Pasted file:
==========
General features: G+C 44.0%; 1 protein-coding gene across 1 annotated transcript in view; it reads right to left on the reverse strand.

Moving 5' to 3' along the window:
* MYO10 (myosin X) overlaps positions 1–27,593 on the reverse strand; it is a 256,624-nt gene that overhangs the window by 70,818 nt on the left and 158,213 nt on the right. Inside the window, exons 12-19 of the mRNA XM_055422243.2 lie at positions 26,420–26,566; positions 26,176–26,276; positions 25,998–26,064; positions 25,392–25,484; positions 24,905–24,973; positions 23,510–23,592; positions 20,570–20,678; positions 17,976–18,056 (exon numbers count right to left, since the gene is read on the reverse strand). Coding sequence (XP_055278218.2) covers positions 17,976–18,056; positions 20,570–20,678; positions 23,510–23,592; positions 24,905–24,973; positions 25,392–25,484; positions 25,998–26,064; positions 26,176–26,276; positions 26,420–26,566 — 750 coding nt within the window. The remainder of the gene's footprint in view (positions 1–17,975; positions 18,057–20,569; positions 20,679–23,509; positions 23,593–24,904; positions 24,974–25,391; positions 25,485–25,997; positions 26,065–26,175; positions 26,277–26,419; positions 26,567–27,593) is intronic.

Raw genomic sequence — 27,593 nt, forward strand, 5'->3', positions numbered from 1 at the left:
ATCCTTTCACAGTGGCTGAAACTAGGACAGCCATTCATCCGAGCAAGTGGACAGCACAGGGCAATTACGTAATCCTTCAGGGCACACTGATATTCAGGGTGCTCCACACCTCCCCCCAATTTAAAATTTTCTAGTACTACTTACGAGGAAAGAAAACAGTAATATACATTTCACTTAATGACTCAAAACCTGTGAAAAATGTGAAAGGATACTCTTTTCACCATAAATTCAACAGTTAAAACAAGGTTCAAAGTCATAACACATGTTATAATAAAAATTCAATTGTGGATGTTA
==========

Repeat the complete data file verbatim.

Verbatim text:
General features: G+C 44.0%; 1 protein-coding gene across 1 annotated transcript in view; it reads right to left on the reverse strand.

Moving 5' to 3' along the window:
* MYO10 (myosin X) overlaps positions 1–27,593 on the reverse strand; it is a 256,624-nt gene that overhangs the window by 70,818 nt on the left and 158,213 nt on the right. Inside the window, exons 12-19 of the mRNA XM_055422243.2 lie at positions 26,420–26,566; positions 26,176–26,276; positions 25,998–26,064; positions 25,392–25,484; positions 24,905–24,973; positions 23,510–23,592; positions 20,570–20,678; positions 17,976–18,056 (exon numbers count right to left, since the gene is read on the reverse strand). Coding sequence (XP_055278218.2) covers positions 17,976–18,056; positions 20,570–20,678; positions 23,510–23,592; positions 24,905–24,973; positions 25,392–25,484; positions 25,998–26,064; positions 26,176–26,276; positions 26,420–26,566 — 750 coding nt within the window. The remainder of the gene's footprint in view (positions 1–17,975; positions 18,057–20,569; positions 20,679–23,509; positions 23,593–24,904; positions 24,974–25,391; positions 25,485–25,997; positions 26,065–26,175; positions 26,277–26,419; positions 26,567–27,593) is intronic.

Raw genomic sequence — 27,593 nt, forward strand, 5'->3', positions numbered from 1 at the left:
ATCCTTTCACAGTGGCTGAAACTAGGACAGCCATTCATCCGAGCAAGTGGACAGCACAGGGCAATTACGTAATCCTTCAGGGCACACTGATATTCAGGGTGCTCCACACCTCCCCCCAATTTAAAATTTTCTAGTACTACTTACGAGGAAAGAAAACAGTAATATACATTTCACTTAATGACTCAAAACCTGTGAAAAATGTGAAAGGATACTCTTTTCACCATAAATTCAACAGTTAAAACAAGGTTCAAAGTCATAACACATGTTATAATAAAAATTCAATTGTGGATGTTA